Military veterans are less likely to stick with organizations in which their manager and co-workers don’t understand their background and experiences, according to Lisa Rosser, military recruiting consultant for The Value of a Veteran.
During a concurrent session of the Society for Human Resource Management (SHRM) 2012 Talent Management Conference & Exposition held April 30-May 2, Rosser described common frustrations experienced by recently separated and retired veterans, by National Guard and Reserve members still serving, and by veterans with disabilities.
Recently Separated and Retired Veterans
Anyone transferring from the military is bound to face a certain amount of culture shock when moving from a climate known for its structure, teamwork and mission focus to the civilian workplace, Rosser explained. After all, the military spends six months to a year turning a civilian into a military member, she noted, but just a few days helping the military person prepare for civilian life. That’s why employers play such a critical role in helping these veterans adapt.
Yet she said the reactions these members often report about their work environments go beyond mere culture shock and include:
Frustration over the lack of responsibility they have for people, programs and equipment in civilian workplaces, compared to what they had in the military.
A sense that they have nothing in common with their peers.
A perception by others that they are too intense or demanding.
Suggestions from colleagues, whether stated or implied, that they got the job only because of their veteran status.
To address these kinds of issues, Rosser recommended a company create an integration program for recently separated veterans that provides them with:
Guidance on making the transition from a military to a civilian environment.
A sponsor; a colleague with military experience who acts as a buddy to the new employee by taking them out to lunch and helping them navigate challenges they face.
A mentor assigned to work with an employee after they’ve had a few months to get settled in; the mentor will discuss career progression in the organization—an area that is often less structured in civilian workplaces than in the military.
Networking and community service opportunities.
The program should be delivered over time, she noted, and should be developed with guidance and feedback from anyone already employed by the organization who has experience with the military.
Companies of all sizes can formalize such efforts by encouraging employees with military backgrounds and experiences to form an employee resource group for veterans, she added.
National Guard and Reserve
The frustrations experienced by those who serve in the National Guard and Reserve result most commonly from required absences for training and other duties associated with their military positions, which can result in several weeks of scheduled or unscheduled leave, depending on the reason they must report for duty. National Guard and Reserve members have a legally protected right to serve under the Uniformed Services Employment and Reemployment Rights Act (USERRA), so employers risk legal consequences if they try to interfere with employees’ military obligations.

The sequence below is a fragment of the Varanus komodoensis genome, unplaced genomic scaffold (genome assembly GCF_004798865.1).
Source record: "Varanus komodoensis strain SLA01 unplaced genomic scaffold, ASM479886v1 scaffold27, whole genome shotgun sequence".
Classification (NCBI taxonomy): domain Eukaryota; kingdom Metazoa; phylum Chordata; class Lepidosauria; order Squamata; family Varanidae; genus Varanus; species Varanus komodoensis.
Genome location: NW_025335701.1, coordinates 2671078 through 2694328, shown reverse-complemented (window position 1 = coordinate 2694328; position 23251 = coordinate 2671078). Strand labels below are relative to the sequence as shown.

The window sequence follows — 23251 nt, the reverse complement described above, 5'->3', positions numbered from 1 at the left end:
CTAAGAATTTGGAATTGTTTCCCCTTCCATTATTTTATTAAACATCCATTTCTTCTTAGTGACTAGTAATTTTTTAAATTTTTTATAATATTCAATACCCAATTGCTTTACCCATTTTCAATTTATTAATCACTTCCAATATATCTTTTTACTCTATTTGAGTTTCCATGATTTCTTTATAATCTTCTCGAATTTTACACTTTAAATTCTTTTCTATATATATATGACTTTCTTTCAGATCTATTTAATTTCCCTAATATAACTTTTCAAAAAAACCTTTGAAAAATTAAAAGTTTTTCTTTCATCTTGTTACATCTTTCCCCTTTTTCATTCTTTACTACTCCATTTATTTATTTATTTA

Rosser explained that members of the Guard and Reserve who become “mobilized” have received a change in status from “reserve” to “active duty,” which means it is likely that they will be deployed overseas. “Deployment” means they are definitely being sent overseas.
Employers can increase the likelihood that they will retain existing employees in the Guard and Reserve by maintaining contact with employees and their families during military service, Rosser said, and by sharing updates with other staff members about the deployed service members’ activities while they are away.
Veterans with Disabilities
Veterans with disabilities face challenges such as pushback from managers and co-workers because of doctors’ appointments associated with a medical condition that resulted from military service. However, as Rosser explained, if they are getting treated at a Veterans Administration medical center, it might not be close to the company, and they won’t have the flexibility to schedule appointments at their convenience. “They have to take what they are given,” she said.
In addition, Rosser said that people often assume veterans have post-traumatic stress disorder (PTSD) and wonder what they need to do to protect their employees in case an episode is triggered. But it’s not that straightforward, she explained. “You can’t PTSD-proof the workplace; it’s not like baby-proofing the house.”
What employers can do is become aware of possible signs of PTSD, a condition that can arise in anyone who has faced a traumatic event such as a serious accident or sudden loss. The difference, she said, is that members of the military “have had a lot more opportunities to witness a traumatic event.”
Employers interested in becoming military-ready can access the “Support from Behind the Lines: 10 Steps to Becoming a Military-Ready Employer” toolkit, available on SHRM Online.
Additional resources are available on SHRM Online’s Military Employment Resources Page.
Rebecca R. Hastings, SPHR, is an online editor/manager for SHRM.